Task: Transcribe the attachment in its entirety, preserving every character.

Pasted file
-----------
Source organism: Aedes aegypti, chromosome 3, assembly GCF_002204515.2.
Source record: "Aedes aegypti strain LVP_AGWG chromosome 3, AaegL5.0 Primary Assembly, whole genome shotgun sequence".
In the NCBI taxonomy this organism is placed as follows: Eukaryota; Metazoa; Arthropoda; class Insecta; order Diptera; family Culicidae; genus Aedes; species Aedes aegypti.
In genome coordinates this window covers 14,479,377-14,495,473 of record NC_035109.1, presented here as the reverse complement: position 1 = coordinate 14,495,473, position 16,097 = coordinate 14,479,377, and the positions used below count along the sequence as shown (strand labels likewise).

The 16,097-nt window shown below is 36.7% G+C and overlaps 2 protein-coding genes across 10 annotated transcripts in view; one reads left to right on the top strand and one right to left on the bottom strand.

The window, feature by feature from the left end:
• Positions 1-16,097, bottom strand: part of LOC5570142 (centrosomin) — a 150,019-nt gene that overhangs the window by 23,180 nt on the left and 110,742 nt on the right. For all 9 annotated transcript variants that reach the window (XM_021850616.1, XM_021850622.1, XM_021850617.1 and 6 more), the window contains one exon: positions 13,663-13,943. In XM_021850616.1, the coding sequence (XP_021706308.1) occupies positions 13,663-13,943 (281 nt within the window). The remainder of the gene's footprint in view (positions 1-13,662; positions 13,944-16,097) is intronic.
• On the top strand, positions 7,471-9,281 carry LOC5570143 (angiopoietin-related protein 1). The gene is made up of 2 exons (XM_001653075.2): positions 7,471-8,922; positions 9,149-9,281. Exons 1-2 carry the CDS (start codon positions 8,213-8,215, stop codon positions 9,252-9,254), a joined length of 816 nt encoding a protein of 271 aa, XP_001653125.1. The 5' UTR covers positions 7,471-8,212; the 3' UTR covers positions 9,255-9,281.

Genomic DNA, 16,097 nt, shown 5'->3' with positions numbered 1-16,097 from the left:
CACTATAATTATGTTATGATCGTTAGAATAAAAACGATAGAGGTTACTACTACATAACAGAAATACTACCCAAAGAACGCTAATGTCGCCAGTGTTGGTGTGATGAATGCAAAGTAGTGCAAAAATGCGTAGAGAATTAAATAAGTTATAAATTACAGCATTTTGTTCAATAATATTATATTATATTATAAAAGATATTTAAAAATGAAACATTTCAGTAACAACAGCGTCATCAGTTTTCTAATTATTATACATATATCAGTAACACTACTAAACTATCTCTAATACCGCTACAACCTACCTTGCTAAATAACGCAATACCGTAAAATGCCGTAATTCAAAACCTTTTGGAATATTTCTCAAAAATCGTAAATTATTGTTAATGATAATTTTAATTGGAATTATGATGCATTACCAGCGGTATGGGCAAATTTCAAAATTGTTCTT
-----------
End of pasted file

Source organism: Aedes aegypti, chromosome 3, assembly GCF_002204515.2.
Source record: "Aedes aegypti strain LVP_AGWG chromosome 3, AaegL5.0 Primary Assembly, whole genome shotgun sequence".
In the NCBI taxonomy this organism is placed as follows: Eukaryota; Metazoa; Arthropoda; class Insecta; order Diptera; family Culicidae; genus Aedes; species Aedes aegypti.
In genome coordinates this window covers 14,479,377-14,495,473 of record NC_035109.1, presented here as the reverse complement: position 1 = coordinate 14,495,473, position 16,097 = coordinate 14,479,377, and the positions used below count along the sequence as shown (strand labels likewise).

The 16,097-nt window shown below is 36.7% G+C and overlaps 2 protein-coding genes across 10 annotated transcripts in view; one reads left to right on the top strand and one right to left on the bottom strand.

The window, feature by feature from the left end:
• Positions 1-16,097, bottom strand: part of LOC5570142 (centrosomin) — a 150,019-nt gene that overhangs the window by 23,180 nt on the left and 110,742 nt on the right. For all 9 annotated transcript variants that reach the window (XM_021850616.1, XM_021850622.1, XM_021850617.1 and 6 more), the window contains one exon: positions 13,663-13,943. In XM_021850616.1, the coding sequence (XP_021706308.1) occupies positions 13,663-13,943 (281 nt within the window). The remainder of the gene's footprint in view (positions 1-13,662; positions 13,944-16,097) is intronic.
• On the top strand, positions 7,471-9,281 carry LOC5570143 (angiopoietin-related protein 1). The gene is made up of 2 exons (XM_001653075.2): positions 7,471-8,922; positions 9,149-9,281. Exons 1-2 carry the CDS (start codon positions 8,213-8,215, stop codon positions 9,252-9,254), a joined length of 816 nt encoding a protein of 271 aa, XP_001653125.1. The 5' UTR covers positions 7,471-8,212; the 3' UTR covers positions 9,255-9,281.

Genomic DNA, 16,097 nt, shown 5'->3' with positions numbered 1-16,097 from the left:
CACTATAATTATGTTATGATCGTTAGAATAAAAACGATAGAGGTTACTACTACATAACAGAAATACTACCCAAAGAACGCTAATGTCGCCAGTGTTGGTGTGATGAATGCAAAGTAGTGCAAAAATGCGTAGAGAATTAAATAAGTTATAAATTACAGCATTTTGTTCAATAATATTATATTATATTATAAAAGATATTTAAAAATGAAACATTTCAGTAACAACAGCGTCATCAGTTTTCTAATTATTATACATATATCAGTAACACTACTAAACTATCTCTAATACCGCTACAACCTACCTTGCTAAATAACGCAATACCGTAAAATGCCGTAATTCAAAACCTTTTGGAATATTTCTCAAAAATCGTAAATTATTGTTAATGATAATTTTAATTGGAATTATGATGCATTACCAGCGGTATGGGCAAATTTCAAAATTGTTCTT